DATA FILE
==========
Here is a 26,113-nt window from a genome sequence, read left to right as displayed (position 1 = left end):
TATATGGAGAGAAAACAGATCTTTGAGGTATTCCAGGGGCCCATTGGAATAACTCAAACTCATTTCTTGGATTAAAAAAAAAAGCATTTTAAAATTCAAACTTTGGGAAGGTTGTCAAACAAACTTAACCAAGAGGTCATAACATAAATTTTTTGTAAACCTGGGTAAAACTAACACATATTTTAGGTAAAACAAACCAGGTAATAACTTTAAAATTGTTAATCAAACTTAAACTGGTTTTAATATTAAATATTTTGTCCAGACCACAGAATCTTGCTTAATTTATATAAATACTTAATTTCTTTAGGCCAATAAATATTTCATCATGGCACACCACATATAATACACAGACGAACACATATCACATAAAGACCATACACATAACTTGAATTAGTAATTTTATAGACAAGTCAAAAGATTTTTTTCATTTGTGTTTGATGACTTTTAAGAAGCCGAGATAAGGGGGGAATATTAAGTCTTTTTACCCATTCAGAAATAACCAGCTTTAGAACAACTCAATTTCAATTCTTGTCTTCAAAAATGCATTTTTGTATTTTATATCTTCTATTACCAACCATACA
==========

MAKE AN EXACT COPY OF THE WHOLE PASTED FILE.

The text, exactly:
Here is a 26,113-nt window from a genome sequence, read left to right as displayed (position 1 = left end):
TATATGGAGAGAAAACAGATCTTTGAGGTATTCCAGGGGCCCATTGGAATAACTCAAACTCATTTCTTGGATTAAAAAAAAAAGCATTTTAAAATTCAAACTTTGGGAAGGTTGTCAAACAAACTTAACCAAGAGGTCATAACATAAATTTTTTGTAAACCTGGGTAAAACTAACACATATTTTAGGTAAAACAAACCAGGTAATAACTTTAAAATTGTTAATCAAACTTAAACTGGTTTTAATATTAAATATTTTGTCCAGACCACAGAATCTTGCTTAATTTATATAAATACTTAATTTCTTTAGGCCAATAAATATTTCATCATGGCACACCACATATAATACACAGACGAACACATATCACATAAAGACCATACACATAACTTGAATTAGTAATTTTATAGACAAGTCAAAAGATTTTTTTCATTTGTGTTTGATGACTTTTAAGAAGCCGAGATAAGGGGGGAATATTAAGTCTTTTTACCCATTCAGAAATAACCAGCTTTAGAACAACTCAATTTCAATTCTTGTCTTCAAAAATGCATTTTTGTATTTTATATCTTCTATTACCAACCATACA